The Fantastic Four Explain What Superheroes Do For Cash
Journey Into Marvel – Part 58
Extremites, if you’re like me, and I assume you are because you follow this blog — and if you don’t follow it you should — you have found yourself sitting reading a comic wondering two things: one, ‘where do these superheroes find all this spandex’ and two, ‘how do these folks afford all of this?’ It must be expensive to keep up a multitude of gadgets. Insurance payments on crazy building collapsing battles must be through the roof.
Some characters are billionaires. Batman has endless cash to fund the latest mobile or new grapple hooks. Tony Stark is the heir to a massive military supply shop.
What about the ‘average joes?’
In today’s Journey Into Marvel these questions are dealt with; albeit not answered.
The original intention behind the Fantastic Four was to create a group of superheroes who exist in realism. Although the degree of realism in the comic can be debated until the Kree comes home, the central conflict of each early story is how the Four deal with the pressures of reality in maintaining their fantastic exploits. Issue #9’s theme is cash flow.
Reed has made some poor investments and lost all of the finances. The Fantastic Four are bankrupt. Collectors are clamouring at the door. Ben Grimm can’t even get a taxi to visit Alicia — not that he ever could get a taxi. Things are dire and it looks like the Four are forever ended.
Enter everyone’s favourite entitled kajilionaire: Namor, the Submariner.
Submariner has invested all of his money, which the Atlanteans have been hoarding for centuries — pillaged from buried pirate treasure and taken from sunken ships— and invested it in a Hollywood film studio. This is where Silver Age sensationalism takes over a hilarious premise and rides the story into tacky absurdity. Namor invites the Four to film a movie, and after countless cameos of famous Hollywood personalities — who all seem to be hanging out, you know, just posing and being famous — the Fantastic Four agree to do the film because they need the cash.
The Four are fame whores… and we love them for it.
Namor uses the pretext of filming to fool all the male members of the Four into life threatening situations. Mr. Fantastic goes up against the Cyclops from Homer’s Odyssey. It seems he’s been hiding out on some island in the unexplored Mediterranean. (Sidebar: I was under the impression that this particular sea is the most the explored water mass on the planet considering sea faring cultures have existed on its shores for around 6000 years.) Torch is abandoned in an African jungle where he is captured by a tribe that is fire proof. Thing goes up against Submariner in a titanic struggle at Muscle Beach for the “Cameras;’ all though in no frame here is any camera ever present. This complex ruse is Namor’s rapey way of courting Sue Storm who has a Stockholm syndromesque fascination with the sea monarch. All of these challenges are defeated and everything is tied up in a bow before the last page. The Fantastic Four get their cheque. The movie opens to great acclaim although I’m pretty sure Namor never shot one minute of footage.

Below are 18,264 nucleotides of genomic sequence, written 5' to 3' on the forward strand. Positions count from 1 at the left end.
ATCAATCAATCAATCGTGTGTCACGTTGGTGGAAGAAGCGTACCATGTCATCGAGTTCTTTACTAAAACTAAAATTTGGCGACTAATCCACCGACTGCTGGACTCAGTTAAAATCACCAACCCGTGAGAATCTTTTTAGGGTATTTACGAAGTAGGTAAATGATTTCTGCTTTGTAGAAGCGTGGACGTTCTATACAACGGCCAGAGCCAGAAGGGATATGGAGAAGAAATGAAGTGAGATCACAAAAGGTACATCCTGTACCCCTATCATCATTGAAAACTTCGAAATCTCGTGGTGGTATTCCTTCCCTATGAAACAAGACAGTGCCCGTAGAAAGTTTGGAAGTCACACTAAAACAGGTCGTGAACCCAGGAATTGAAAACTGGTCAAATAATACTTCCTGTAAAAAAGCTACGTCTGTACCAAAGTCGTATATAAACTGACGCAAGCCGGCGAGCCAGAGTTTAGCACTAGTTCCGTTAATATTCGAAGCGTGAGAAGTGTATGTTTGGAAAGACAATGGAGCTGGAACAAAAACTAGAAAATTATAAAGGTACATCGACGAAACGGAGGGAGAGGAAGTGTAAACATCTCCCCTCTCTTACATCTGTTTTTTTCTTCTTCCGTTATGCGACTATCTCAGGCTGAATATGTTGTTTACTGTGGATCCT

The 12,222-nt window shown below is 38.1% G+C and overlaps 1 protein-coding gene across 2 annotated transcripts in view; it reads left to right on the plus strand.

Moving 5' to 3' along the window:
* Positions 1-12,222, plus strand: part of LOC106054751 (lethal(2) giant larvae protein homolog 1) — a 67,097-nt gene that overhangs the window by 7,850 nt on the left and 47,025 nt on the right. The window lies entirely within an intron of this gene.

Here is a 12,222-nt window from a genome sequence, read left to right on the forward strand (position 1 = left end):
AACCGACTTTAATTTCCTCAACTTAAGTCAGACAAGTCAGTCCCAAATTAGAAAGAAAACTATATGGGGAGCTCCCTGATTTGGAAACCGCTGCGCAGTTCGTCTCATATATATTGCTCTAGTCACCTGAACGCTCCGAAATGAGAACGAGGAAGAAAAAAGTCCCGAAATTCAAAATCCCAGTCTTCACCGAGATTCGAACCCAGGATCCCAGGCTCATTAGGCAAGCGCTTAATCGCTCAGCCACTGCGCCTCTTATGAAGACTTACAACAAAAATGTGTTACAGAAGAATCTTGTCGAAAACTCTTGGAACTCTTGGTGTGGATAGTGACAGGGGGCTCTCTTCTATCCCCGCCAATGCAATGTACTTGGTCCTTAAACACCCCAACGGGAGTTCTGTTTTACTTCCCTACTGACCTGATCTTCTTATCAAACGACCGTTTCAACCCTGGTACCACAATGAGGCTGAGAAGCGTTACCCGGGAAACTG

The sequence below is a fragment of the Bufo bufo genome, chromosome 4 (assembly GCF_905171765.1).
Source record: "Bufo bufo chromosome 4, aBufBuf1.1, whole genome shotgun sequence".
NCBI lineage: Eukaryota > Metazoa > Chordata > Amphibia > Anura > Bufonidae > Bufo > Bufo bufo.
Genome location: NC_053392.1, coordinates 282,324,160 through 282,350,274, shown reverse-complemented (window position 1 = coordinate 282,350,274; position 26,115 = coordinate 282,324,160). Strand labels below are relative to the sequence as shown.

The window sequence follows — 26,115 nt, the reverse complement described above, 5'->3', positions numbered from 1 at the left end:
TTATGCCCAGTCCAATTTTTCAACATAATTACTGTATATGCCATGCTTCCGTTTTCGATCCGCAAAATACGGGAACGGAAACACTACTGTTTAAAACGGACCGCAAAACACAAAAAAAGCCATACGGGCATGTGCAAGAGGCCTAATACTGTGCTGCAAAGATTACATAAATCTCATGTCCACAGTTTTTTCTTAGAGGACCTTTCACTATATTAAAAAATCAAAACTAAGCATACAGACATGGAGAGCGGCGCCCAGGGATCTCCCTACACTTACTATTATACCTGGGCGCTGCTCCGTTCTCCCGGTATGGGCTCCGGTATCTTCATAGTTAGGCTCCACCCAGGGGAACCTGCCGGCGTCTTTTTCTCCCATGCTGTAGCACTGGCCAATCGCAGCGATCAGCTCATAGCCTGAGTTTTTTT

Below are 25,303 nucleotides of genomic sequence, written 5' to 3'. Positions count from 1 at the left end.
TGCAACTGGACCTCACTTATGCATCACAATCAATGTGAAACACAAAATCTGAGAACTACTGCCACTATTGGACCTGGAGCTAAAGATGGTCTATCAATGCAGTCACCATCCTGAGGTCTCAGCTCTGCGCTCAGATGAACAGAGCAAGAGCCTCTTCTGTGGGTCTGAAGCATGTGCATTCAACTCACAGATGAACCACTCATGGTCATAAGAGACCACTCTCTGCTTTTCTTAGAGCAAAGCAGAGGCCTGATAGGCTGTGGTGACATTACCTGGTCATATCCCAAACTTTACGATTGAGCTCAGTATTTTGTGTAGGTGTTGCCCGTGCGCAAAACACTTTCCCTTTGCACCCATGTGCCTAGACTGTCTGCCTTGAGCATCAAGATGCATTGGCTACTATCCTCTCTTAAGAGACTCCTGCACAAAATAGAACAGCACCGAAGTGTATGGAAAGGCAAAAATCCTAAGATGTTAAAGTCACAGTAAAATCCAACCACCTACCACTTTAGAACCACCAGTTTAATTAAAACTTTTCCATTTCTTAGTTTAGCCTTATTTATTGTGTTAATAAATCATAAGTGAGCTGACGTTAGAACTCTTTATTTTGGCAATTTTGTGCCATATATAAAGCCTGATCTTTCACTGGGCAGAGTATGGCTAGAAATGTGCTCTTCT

This isn’t a great story. It makes little sense.
This first part of the issue is hilarious.
How often do you see superhero’s struggling to pay rent? There’s this wonderful moment where the Four hitchhike to LA.
However, the Namor plot is worthless. Namor, who happens to be a favourite character of mine, isn’t his witty self in this one. He is wooden.
I wish more could have been made of “poor superheroes.” The situation is far too easy for the Four to fix. Stan really is no great writer so I applaud the idea because as we all know when Stan’s writing is bad it is extraordinarily bad. One good idea needs to be applauded when it happens.
Until next time, Extremites, I remain: Julian Munds
Story I Read: “The End of the Fantastic Four” (Fantastic Four #9 Dec. 1962)
Rating: 2 out of 5
Pros: Great concept. Namor is always a plus in my books. Thing vs. Namor is a great moment.
Cons: Empty film plot that makes very little sense. The celebrity cameos are as empty as the film concept. The cyclops? Come on.
Next Review: “Prisoner of the Reds!” (Journey Into Mystery #87 Dec. 1962)
Last Review: “Prisoner of the 5th Dimension!” (Strange Tales #10 Dec. 1962)
Posted on December 12, 2014, in Comics, Marvel, Namor: The Submariner, The Fantastic Four and tagged Art, Comics, Fantastic Four, Human Torch, Jack Kirby, Marvel, Marvel Comics, Marvel Universe, Namor, Stan Lee, Submariner. Bookmark the permalink. 3 Comments.